Here’s A Great and Restless Spirit in good company for March events at Avid Reader Bookshop, West End, Brisbane.
A Great and Restless Spirit will be launched at Avid Reader at 6.30pm AEST on Friday 25th March, 2022. And you’re invited! In person, or online.
All you have to do is click on this link to register for the launch. You can also pre-order the book (ISBN 9781925380415. Armour Books)
Here’s an extract from A Great and Restless Spirit to whet your reading appetite:
Outside, the weather matched their mood as they set off—sombre, dark and cold. The wind was whipping the trees around their house, and the rain danced in the headlights as they headed to Euston Station. For some reason, despite the almost cyclonic conditions, Harry opted to take the Sunbeam.
The big car might well have had a neatly riveted bonnet, but it also had no hood over the passenger compartment. So, as they roared through deserted London streets in drenching rain slashed by an occasional knife edge of sleet, Harry crouched behind the whisper of a windscreen.
Muriel hunched in the well on the passenger side, her head resting against her husband’s knee. She quietly wished that she’d married someone without ambition, like a farmer’s son. Someone who didn’t feel the need to go where no man had ever gone before. If only I could sleep away the time ahead, she thought.
When they reached Euston station, they had one final hug, said one final goodbye. As Harry disappeared into the carriage, Muriel was inconsolable. She couldn’t wait for the train to pull out.
Heading disconsolately back to the car, all she could think was that Harry had gone from her. The only thing she could do was wait for the future to unfold itself.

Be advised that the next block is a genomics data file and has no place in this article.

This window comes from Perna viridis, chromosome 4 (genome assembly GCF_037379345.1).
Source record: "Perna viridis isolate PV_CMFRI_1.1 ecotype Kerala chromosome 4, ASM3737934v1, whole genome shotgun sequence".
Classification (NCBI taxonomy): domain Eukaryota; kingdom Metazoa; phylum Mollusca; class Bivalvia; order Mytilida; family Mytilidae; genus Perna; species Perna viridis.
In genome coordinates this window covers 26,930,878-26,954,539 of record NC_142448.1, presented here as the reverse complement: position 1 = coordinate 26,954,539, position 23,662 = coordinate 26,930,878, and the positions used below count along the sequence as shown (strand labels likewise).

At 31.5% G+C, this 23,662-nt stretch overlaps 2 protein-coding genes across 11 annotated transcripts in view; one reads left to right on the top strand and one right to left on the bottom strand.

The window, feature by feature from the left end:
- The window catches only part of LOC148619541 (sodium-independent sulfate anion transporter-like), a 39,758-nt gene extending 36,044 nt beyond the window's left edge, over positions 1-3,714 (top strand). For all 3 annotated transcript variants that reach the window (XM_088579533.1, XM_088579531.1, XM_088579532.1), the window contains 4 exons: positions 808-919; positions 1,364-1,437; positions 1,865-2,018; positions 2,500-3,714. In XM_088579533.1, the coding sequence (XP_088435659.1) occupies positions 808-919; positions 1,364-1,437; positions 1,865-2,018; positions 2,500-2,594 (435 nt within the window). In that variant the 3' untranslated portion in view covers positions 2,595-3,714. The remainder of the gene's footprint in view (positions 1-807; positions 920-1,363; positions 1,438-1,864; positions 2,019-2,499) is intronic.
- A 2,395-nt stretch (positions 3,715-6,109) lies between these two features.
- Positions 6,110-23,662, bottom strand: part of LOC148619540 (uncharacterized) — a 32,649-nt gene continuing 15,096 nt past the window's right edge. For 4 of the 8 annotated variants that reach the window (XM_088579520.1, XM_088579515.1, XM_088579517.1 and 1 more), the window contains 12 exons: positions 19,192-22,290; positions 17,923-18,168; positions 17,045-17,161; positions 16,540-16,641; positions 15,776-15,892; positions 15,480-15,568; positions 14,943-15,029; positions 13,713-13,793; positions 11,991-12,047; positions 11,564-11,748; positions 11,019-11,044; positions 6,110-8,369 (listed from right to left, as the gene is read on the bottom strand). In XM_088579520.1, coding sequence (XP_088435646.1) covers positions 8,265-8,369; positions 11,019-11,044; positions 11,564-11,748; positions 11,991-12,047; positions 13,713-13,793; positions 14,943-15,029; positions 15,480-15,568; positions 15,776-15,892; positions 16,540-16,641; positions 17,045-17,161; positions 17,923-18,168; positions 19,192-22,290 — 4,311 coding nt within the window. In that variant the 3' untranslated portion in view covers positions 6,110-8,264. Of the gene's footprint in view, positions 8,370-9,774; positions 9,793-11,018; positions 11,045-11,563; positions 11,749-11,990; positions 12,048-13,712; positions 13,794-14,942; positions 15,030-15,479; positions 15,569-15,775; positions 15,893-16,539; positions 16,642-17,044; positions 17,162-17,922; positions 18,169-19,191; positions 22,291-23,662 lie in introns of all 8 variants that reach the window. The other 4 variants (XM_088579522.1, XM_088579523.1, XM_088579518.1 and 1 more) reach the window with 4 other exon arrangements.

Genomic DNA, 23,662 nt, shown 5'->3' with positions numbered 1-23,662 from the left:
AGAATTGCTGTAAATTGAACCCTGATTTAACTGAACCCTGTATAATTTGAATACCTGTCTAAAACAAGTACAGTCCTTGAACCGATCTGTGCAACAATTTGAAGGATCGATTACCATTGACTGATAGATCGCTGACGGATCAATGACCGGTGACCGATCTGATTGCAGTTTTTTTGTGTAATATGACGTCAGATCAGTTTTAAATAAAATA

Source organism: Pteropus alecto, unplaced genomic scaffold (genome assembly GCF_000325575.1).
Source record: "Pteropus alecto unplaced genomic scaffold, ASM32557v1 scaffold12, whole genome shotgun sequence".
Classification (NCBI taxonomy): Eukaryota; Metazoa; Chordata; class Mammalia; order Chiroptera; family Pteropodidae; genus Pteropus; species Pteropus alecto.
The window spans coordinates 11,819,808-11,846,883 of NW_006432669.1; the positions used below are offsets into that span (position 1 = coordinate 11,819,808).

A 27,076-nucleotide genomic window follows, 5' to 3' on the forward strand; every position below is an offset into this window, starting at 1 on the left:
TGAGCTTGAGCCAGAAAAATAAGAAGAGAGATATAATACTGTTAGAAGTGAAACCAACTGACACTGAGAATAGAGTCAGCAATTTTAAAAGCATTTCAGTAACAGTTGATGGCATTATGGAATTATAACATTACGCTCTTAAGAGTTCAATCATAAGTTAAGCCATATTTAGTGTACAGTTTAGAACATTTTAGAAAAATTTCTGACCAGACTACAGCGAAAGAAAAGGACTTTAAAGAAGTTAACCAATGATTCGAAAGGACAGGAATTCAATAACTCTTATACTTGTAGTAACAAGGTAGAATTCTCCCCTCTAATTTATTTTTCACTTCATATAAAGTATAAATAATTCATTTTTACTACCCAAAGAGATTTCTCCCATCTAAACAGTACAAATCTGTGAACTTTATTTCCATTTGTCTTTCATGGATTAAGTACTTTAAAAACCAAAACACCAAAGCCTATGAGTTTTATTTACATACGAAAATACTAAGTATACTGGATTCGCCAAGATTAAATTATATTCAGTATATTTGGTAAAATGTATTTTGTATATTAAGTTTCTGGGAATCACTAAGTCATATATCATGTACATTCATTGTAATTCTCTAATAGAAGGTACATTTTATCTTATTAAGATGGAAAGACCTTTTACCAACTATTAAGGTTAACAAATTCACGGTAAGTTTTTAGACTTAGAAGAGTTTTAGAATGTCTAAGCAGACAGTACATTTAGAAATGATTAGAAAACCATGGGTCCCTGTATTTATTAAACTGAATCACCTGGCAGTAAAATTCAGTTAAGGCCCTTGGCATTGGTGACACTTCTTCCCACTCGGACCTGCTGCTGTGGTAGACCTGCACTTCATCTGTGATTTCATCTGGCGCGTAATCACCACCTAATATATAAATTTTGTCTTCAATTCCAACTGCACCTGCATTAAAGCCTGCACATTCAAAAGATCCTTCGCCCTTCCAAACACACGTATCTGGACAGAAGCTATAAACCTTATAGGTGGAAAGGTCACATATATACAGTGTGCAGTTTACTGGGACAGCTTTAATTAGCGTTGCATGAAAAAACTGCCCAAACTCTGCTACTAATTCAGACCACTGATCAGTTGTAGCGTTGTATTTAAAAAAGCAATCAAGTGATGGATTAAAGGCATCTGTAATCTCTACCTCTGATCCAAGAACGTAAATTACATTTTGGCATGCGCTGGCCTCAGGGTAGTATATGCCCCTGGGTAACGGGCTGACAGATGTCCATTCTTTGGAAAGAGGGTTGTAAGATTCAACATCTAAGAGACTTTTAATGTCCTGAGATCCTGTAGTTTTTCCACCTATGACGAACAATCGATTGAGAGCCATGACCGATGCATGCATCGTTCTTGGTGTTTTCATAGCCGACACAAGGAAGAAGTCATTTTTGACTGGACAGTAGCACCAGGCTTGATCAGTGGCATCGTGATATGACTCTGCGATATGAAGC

I’d like to introduce you to Harry Hawker, the subject of my latest book, A Great and Restless Spirit. And below you can find a link to the YouTube video.
Harry Hawker was an Australian-born test pilot, aircraft designer, racing car driver, speedboat racer, and all-round world-beater.
In his day he was a celebrity before there were celebrities.
But he wasn’t looking for fame. All he wanted to do was push the boundaries.
He had a dream of speed that he pursued throughout his whole, regrettably short, life.
I wanted to write about Harry Hawker firstly because of the way he insisted on pushing the boundaries in the air, on the racetrack and on the water. But I’m also fascinated by what made him ‘a great and restless spirit’.
And how did his wife Muriel cope with that insistent restlessness, especially when it became life-threatening?
You can register for the in-store and online book launch at Avid Reader Bookshop, West End, Brisbane, at 6.30pm AEST Friday 25 March here
If you’re free and in the vicinity, I’d love to see you at the Brisbane launch of my new book on Friday evening, 25 March, 2022. (Covid permitting!).
The book is called A Great and Restless Spirit: The incredible true story of Australian Harry Hawker – test pilot, aircraft designer, racing car driver, speedboat racer, world-beater.
It will be published by an independent Brisbane publisher, Armour Books.
If Victorian-born Harry Hawker MBE AFC (1889-1921) was alive today, he’d be churning desert dust in the Dakar rally, strapped in a rocket on a SpaceX flight, or taking pole position on the Formula 1 start line.
Hawker moved to England at age 22, and in his day flew faster, higher and for longer than anyone else in Britain. His one need was speed. And if he couldn’t find it in the air, he was a fierce competitor in racing cars and international speedboat races.
When he wasn’t racing, Hawker was designing and testing WWI planes. His boss, aviation guru Tommy Sopwith, was convinced the Australian was a genius.
In the book you’ll also meet Harry’s remarkable wife, Muriel, who mostly kept his feet on the ground. But even she worried about his need to go where no man had ever gone before.
And in the background there bubbled away an underlying weakness that would eventually contribute to Harry Hawker’s death in a flaming solo plane crash. He was just 32 years of age.
I hope you might be able to join me for the launch of A Great and Restless Spirit at Avid Reader Bookshop, West End, Brisbane at 6.30pm on 25 March. It should be a good occasion, and there’s no obligation to buy😊.
Please put the date in your diary. You’ll be able to register nearer the time on the Avid Reader website: avidreader.com.au
And if you’re not from Brisbane, please keep watch for the book’s publication. I hope it will be available in both print and electronic form.
Please feel free to pass this message on, or to post it on social media. All welcome.